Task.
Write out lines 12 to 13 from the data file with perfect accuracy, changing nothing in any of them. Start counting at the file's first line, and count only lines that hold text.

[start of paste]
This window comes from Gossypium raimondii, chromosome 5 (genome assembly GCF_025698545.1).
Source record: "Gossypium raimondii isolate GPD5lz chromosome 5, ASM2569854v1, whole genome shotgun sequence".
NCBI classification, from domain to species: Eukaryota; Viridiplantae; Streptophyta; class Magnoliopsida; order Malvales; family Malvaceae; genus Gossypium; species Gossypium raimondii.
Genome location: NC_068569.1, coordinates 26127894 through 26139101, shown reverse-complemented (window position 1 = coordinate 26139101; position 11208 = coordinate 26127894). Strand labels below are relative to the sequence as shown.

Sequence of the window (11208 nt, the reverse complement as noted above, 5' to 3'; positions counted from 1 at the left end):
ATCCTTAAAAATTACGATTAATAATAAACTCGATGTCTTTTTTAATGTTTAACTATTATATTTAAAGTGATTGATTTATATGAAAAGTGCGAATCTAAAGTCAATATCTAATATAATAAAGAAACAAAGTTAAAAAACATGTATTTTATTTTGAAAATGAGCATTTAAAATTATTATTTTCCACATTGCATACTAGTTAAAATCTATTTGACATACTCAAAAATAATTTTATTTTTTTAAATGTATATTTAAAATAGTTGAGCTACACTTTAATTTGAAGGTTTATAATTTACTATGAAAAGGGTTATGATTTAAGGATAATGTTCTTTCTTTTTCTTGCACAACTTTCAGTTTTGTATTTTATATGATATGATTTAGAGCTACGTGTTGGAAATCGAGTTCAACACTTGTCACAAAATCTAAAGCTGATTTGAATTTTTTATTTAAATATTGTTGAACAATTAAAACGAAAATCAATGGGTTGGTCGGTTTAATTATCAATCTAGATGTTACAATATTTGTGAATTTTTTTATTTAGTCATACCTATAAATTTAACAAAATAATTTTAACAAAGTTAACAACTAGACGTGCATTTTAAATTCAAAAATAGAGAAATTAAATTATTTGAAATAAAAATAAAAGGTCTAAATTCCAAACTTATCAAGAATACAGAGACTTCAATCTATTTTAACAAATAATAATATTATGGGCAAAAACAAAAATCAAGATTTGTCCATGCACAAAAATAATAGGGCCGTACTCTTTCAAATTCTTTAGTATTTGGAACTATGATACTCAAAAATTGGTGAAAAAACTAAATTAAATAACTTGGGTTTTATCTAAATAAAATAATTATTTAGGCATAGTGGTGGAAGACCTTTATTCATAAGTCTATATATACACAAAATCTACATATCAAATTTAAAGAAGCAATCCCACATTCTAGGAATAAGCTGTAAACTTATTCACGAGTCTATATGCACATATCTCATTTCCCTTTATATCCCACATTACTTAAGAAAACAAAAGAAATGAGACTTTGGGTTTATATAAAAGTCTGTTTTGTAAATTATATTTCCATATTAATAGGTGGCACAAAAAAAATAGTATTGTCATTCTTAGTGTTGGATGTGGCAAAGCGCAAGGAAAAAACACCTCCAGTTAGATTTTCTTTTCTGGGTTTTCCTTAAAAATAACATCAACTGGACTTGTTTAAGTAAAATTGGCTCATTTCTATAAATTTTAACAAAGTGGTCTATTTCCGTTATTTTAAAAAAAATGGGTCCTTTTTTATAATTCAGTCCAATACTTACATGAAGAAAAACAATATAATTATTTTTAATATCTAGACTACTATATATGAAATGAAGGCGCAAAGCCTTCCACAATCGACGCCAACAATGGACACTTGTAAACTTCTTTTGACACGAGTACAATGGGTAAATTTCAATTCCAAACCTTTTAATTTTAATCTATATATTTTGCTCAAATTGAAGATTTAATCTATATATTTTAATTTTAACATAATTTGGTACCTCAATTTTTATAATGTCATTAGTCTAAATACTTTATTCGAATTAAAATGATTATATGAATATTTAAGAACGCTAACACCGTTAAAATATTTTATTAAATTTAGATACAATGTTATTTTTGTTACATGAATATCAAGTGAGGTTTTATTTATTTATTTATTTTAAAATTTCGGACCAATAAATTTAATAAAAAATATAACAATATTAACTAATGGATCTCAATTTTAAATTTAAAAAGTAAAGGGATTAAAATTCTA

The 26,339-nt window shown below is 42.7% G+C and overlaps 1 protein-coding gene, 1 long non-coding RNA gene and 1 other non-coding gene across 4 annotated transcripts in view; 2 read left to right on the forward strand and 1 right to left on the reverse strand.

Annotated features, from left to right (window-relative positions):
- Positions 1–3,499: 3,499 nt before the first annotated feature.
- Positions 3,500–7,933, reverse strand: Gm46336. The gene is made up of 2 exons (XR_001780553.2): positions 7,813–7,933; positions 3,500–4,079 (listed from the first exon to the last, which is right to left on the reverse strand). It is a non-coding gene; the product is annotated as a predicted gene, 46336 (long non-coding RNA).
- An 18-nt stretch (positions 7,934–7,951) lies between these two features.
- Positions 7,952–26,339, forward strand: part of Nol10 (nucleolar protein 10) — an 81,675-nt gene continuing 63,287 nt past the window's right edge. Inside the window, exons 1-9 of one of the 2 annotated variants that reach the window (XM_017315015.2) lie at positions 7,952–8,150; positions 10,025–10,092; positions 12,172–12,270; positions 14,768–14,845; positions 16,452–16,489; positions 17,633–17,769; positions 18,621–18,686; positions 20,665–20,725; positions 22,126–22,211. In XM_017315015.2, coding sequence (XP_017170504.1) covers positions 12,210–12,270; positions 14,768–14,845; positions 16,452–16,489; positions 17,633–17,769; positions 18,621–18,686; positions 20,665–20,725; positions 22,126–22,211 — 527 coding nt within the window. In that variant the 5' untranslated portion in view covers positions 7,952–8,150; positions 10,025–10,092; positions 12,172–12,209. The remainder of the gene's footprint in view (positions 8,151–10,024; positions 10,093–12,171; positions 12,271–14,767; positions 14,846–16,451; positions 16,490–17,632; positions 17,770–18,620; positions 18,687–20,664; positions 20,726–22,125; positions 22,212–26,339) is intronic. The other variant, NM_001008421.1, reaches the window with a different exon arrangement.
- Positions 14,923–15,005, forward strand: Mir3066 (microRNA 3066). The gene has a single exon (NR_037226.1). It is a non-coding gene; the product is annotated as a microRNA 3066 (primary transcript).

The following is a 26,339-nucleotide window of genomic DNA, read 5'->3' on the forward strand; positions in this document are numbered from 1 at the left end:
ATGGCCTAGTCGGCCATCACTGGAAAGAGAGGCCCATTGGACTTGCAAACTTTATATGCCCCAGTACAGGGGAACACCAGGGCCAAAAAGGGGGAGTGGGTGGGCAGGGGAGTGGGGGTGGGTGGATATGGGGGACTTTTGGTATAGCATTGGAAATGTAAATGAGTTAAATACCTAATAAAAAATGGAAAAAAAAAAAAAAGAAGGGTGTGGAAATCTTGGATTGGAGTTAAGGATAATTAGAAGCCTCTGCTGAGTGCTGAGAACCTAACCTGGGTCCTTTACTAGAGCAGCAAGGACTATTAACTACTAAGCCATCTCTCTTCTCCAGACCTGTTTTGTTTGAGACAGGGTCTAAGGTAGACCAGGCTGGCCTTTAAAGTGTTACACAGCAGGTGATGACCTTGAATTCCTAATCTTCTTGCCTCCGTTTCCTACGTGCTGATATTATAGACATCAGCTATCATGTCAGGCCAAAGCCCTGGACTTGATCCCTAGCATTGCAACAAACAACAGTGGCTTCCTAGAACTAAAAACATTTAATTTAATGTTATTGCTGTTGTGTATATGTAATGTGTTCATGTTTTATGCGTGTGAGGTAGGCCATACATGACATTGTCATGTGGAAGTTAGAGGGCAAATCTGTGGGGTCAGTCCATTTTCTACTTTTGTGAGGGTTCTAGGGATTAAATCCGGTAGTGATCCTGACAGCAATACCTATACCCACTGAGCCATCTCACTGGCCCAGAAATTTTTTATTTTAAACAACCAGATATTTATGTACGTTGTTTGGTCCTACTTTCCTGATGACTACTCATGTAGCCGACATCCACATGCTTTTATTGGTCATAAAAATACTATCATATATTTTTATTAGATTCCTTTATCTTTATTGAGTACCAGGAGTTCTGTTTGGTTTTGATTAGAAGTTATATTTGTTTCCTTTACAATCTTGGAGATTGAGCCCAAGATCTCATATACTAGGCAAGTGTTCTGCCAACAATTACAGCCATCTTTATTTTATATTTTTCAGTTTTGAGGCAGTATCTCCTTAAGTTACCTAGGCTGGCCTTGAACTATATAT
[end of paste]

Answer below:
- Positions 7,952–26,339, forward strand: part of Nol10 (nucleolar protein 10) — an 81,675-nt gene continuing 63,287 nt past the window's right edge. Inside the window, exons 1-9 of one of the 2 annotated variants that reach the window (XM_017315015.2) lie at positions 7,952–8,150; positions 10,025–10,092; positions 12,172–12,270; positions 14,768–14,845; positions 16,452–16,489; positions 17,633–17,769; positions 18,621–18,686; positions 20,665–20,725; positions 22,126–22,211. In XM_017315015.2, coding sequence (XP_017170504.1) covers positions 12,210–12,270; positions 14,768–14,845; positions 16,452–16,489; positions 17,633–17,769; positions 18,621–18,686; positions 20,665–20,725; positions 22,126–22,211 — 527 coding nt within the window. In that variant the 5' untranslated portion in view covers positions 7,952–8,150; positions 10,025–10,092; positions 12,172–12,209. The remainder of the gene's footprint in view (positions 8,151–10,024; positions 10,093–12,171; positions 12,271–14,767; positions 14,846–16,451; positions 16,490–17,632; positions 17,770–18,620; positions 18,687–20,664; positions 20,726–22,125; positions 22,212–26,339) is intronic. The other variant, NM_001008421.1, reaches the window with a different exon arrangement.
- Positions 14,923–15,005, forward strand: Mir3066 (microRNA 3066). The gene has a single exon (NR_037226.1). It is a non-coding gene; the product is annotated as a microRNA 3066 (primary transcript).